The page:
The Prophet of Islam (peace be upon him) had warned, ‘Some people only gain from their fast the fact that they are hungry and thirsty.’ He was speaking of those who fast as mechanically as they eat. They deprive themselves from eating with the same unawareness and the same thoughtlessness as they are used to eating and drinking. In fact, they transform it into a cultural tradition, a fashionable celebration, even a month of banquets and ‘Ramadhan nights.’ This is fast of extreme alienation and counter-meaning. As this month invites us towards the deep horizons of introspection and meaning, it reminds us of the importance of detail, precision and discipline in our practice. The precise starting day of Ramadhan that must be rigorously found; the precise hour before dawn on which one must stop eating; the prayers to be performed ‘at determined moments,’ the exact time of breaking the fast. At the very time of our profound meditation with God and in our own self, one could have thought that it was possible to immerse oneself into one’s feelings because this quest for meaning is so deep that it should be allowed to bypass the details of rules and schedules. But the actual experience of Ramadhan teaches us the opposite: no profound spirituality, no true quest of meaning without discipline and rigor as to the management of rules to be respected and time to be mastered.
An Invitation to Self-Transformation
The abrupt change implied by the fast is an invitation to a transformation and a profound reform of oneself and one’s life that can only occur through a rigorous intellectual introspection (muhasaba). To achieve the ultimate goal of the fast our faith requires a demanding, lucid, sincere, and honest mind capable of sane self-criticism. Everyone should be able to that for oneself, before God, within one’s solitude. The month of Ramadhan calls Muslim to their dignity as well as to their responsibilities. It is imperative that they make it a rule for themselves to be rigorous and upright in the assessment of their conduct, individuality and collectively: self-criticism and collective introspection are of the essence at every step, to achieve a true transformation within Muslim communities and societies.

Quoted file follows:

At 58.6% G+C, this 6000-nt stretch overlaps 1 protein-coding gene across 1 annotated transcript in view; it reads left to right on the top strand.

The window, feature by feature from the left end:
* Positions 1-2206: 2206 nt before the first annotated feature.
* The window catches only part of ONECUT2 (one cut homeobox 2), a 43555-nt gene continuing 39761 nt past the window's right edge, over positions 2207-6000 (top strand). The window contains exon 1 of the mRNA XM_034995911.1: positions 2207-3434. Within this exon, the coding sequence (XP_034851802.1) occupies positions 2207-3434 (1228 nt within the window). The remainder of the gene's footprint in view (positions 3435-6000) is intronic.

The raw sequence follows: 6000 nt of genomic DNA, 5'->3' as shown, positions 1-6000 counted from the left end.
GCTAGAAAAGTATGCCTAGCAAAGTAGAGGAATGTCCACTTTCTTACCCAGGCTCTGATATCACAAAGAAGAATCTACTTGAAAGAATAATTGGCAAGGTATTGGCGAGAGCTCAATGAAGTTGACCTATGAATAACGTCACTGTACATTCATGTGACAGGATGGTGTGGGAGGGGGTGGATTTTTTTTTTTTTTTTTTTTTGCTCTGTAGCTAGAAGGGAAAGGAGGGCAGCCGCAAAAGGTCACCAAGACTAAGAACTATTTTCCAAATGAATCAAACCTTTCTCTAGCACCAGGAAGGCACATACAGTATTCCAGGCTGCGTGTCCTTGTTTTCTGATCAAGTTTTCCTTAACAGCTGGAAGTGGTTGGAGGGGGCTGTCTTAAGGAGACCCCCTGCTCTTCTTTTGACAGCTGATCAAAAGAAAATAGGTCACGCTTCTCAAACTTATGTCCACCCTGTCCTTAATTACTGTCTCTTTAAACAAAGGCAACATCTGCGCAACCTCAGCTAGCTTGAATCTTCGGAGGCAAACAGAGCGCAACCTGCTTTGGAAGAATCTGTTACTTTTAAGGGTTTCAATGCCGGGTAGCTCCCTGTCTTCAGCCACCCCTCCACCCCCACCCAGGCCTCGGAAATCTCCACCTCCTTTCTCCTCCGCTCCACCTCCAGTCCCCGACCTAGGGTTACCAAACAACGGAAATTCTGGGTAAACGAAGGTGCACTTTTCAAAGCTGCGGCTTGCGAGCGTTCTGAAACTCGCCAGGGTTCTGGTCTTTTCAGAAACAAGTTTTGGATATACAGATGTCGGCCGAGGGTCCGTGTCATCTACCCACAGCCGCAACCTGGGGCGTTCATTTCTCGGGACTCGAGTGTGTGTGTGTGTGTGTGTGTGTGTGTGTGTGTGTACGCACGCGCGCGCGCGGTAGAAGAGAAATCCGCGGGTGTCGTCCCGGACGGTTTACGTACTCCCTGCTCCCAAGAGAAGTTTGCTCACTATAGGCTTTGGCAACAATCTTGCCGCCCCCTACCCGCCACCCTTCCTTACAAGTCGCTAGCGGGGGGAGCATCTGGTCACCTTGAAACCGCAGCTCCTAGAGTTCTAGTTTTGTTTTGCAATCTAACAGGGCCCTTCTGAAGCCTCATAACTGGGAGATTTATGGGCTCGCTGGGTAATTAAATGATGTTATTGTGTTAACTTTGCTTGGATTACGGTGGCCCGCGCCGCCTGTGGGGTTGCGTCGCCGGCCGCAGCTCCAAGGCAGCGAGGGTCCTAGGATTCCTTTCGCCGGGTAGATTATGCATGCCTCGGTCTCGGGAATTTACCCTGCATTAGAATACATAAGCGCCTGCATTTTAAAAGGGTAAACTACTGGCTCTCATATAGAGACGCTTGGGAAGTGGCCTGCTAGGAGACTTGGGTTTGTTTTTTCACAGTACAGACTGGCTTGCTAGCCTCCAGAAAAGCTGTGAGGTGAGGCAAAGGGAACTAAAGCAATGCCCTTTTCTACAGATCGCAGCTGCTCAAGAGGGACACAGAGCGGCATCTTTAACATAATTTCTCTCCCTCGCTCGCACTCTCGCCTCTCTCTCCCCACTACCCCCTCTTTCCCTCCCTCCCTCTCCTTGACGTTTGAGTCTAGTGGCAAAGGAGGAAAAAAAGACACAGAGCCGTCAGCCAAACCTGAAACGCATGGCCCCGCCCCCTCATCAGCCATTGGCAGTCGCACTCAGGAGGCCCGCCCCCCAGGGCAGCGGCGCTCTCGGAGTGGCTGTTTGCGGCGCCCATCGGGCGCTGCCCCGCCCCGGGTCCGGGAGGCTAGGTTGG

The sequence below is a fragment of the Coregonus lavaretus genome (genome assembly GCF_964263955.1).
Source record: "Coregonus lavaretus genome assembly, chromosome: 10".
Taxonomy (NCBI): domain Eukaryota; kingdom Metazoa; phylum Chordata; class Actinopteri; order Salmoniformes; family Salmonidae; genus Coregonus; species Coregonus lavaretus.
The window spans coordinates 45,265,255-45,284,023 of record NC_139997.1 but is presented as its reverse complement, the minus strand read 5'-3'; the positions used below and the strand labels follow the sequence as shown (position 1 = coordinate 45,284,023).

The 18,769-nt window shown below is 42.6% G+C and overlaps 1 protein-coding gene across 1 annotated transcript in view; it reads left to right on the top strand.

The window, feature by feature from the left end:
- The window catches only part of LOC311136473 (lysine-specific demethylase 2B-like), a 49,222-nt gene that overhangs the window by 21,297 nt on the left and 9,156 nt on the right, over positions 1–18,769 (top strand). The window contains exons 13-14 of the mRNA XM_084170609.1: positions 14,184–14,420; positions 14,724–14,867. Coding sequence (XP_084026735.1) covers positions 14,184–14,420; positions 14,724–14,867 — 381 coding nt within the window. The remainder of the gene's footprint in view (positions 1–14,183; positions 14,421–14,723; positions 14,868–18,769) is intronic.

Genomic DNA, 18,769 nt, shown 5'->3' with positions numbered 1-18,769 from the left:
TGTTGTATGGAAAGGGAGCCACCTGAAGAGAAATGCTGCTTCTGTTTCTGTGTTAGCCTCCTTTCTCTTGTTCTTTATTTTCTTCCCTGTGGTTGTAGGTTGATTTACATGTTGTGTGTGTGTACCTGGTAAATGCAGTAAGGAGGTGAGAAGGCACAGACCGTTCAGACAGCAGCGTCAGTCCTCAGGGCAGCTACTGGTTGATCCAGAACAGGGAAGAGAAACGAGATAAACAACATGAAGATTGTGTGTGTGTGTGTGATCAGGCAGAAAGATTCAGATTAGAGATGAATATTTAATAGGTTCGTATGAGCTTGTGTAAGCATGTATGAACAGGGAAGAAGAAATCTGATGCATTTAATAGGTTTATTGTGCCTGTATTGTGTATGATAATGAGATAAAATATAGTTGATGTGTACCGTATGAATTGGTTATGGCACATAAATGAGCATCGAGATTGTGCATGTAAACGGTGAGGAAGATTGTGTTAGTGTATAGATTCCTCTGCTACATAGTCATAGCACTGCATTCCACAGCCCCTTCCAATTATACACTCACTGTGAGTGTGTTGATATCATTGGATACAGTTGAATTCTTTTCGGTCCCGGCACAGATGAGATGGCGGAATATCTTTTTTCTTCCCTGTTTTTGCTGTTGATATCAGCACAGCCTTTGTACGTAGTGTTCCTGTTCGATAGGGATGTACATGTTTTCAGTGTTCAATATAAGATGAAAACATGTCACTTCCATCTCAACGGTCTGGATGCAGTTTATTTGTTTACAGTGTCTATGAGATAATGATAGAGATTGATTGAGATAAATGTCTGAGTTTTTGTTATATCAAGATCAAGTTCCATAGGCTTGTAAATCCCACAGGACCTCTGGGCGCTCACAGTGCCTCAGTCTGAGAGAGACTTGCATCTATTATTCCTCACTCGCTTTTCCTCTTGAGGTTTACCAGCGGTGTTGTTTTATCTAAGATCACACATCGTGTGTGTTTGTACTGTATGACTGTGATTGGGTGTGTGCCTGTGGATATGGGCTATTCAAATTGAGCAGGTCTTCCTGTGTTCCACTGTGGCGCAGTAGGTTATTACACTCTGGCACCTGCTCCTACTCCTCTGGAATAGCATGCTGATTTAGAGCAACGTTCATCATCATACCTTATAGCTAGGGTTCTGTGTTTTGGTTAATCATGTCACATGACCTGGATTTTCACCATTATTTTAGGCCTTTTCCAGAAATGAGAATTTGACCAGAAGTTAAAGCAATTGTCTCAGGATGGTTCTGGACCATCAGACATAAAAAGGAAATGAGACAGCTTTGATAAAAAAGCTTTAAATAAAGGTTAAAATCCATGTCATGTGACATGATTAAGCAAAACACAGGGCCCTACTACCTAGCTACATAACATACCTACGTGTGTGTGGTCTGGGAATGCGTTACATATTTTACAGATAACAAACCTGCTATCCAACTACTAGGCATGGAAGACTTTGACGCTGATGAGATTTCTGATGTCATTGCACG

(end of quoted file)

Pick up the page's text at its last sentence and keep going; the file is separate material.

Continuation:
Instead of blaming ‘those who dominate,’ ‘the other,’ ‘the West,’ etc. it is necessary to make ourselves follow the teaching of the month of Ramadhan: you are indeed what you do of yourself. What are we doing of ourselves today? What are our contributions within the fields of education, social justice and liberty? What are we doing to promote the dignity of women and children or to protect the rights of the poor and marginalized people in our societies?
What kind of models of profound, intelligent and active spirituality do we offer today to the people around us? What have we done with our universal message of justice and peace? What have we done our message of individual responsibility, of human brotherhood and love? All these questions are in our hearts and minds and there is only one response inspired by the Qur’an and nurtured by the month of Ramadhan: God will change nothing for the good if you change nothing. The objective of Ramadhan is to attain Taqwa.
“O you who believe! Fasting is prescribed for you as it was prescribed for those before you, that you may attain Taqwa” (Holy Qur’an 2:183).
What is Taqwa?